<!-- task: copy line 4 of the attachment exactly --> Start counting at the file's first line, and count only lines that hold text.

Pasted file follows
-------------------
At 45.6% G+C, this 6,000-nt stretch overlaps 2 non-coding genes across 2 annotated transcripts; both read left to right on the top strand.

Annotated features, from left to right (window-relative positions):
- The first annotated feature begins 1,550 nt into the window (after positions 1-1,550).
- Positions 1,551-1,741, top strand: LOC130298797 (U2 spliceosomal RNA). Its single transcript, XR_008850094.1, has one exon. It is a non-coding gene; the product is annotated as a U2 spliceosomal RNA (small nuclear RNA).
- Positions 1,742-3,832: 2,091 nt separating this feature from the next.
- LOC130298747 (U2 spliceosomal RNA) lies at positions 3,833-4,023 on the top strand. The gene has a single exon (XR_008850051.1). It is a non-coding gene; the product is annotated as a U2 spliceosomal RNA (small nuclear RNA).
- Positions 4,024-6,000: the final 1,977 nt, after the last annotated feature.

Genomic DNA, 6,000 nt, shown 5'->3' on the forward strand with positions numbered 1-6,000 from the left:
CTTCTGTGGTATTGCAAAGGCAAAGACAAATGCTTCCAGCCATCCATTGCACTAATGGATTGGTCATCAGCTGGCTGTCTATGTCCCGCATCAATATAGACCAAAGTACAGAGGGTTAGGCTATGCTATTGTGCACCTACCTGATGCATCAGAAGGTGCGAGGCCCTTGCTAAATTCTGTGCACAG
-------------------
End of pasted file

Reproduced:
- Positions 1,551-1,741, top strand: LOC130298797 (U2 spliceosomal RNA). Its single transcript, XR_008850094.1, has one exon. It is a non-coding gene; the product is annotated as a U2 spliceosomal RNA (small nuclear RNA).